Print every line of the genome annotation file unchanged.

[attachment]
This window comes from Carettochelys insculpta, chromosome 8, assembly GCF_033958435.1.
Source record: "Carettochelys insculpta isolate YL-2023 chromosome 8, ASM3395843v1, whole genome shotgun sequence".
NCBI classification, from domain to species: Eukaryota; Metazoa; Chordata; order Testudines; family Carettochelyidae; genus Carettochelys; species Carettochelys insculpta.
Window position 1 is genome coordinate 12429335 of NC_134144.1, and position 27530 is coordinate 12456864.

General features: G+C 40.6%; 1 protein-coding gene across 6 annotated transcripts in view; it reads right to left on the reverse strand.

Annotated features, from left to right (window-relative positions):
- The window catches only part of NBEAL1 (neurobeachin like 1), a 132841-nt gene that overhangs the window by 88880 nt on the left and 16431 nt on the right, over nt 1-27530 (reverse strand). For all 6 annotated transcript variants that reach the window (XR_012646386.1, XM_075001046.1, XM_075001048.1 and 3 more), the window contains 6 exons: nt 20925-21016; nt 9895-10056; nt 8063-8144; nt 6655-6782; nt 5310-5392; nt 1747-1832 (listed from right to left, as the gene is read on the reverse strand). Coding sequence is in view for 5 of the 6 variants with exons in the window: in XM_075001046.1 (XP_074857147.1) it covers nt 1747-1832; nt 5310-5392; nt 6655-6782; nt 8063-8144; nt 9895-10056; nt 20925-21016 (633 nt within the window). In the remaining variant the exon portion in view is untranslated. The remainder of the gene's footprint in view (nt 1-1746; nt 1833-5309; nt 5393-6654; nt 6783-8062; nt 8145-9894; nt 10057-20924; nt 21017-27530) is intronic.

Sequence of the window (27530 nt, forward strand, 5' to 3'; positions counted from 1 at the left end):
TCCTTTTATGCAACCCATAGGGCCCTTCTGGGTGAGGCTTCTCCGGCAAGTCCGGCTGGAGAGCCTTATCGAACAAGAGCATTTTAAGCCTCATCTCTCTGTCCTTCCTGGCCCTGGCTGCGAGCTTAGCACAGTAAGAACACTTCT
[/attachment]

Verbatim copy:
This window comes from Carettochelys insculpta, chromosome 8, assembly GCF_033958435.1.
Source record: "Carettochelys insculpta isolate YL-2023 chromosome 8, ASM3395843v1, whole genome shotgun sequence".
NCBI classification, from domain to species: Eukaryota; Metazoa; Chordata; order Testudines; family Carettochelyidae; genus Carettochelys; species Carettochelys insculpta.
Window position 1 is genome coordinate 12429335 of NC_134144.1, and position 27530 is coordinate 12456864.

General features: G+C 40.6%; 1 protein-coding gene across 6 annotated transcripts in view; it reads right to left on the reverse strand.

Annotated features, from left to right (window-relative positions):
- The window catches only part of NBEAL1 (neurobeachin like 1), a 132841-nt gene that overhangs the window by 88880 nt on the left and 16431 nt on the right, over nt 1-27530 (reverse strand). For all 6 annotated transcript variants that reach the window (XR_012646386.1, XM_075001046.1, XM_075001048.1 and 3 more), the window contains 6 exons: nt 20925-21016; nt 9895-10056; nt 8063-8144; nt 6655-6782; nt 5310-5392; nt 1747-1832 (listed from right to left, as the gene is read on the reverse strand). Coding sequence is in view for 5 of the 6 variants with exons in the window: in XM_075001046.1 (XP_074857147.1) it covers nt 1747-1832; nt 5310-5392; nt 6655-6782; nt 8063-8144; nt 9895-10056; nt 20925-21016 (633 nt within the window). In the remaining variant the exon portion in view is untranslated. The remainder of the gene's footprint in view (nt 1-1746; nt 1833-5309; nt 5393-6654; nt 6783-8062; nt 8145-9894; nt 10057-20924; nt 21017-27530) is intronic.

Sequence of the window (27530 nt, forward strand, 5' to 3'; positions counted from 1 at the left end):
TCCTTTTATGCAACCCATAGGGCCCTTCTGGGTGAGGCTTCTCCGGCAAGTCCGGCTGGAGAGCCTTATCGAACAAGAGCATTTTAAGCCTCATCTCTCTGTCCTTCCTGGCCCTGGCTGCGAGCTTAGCACAGTAAGAACACTTCT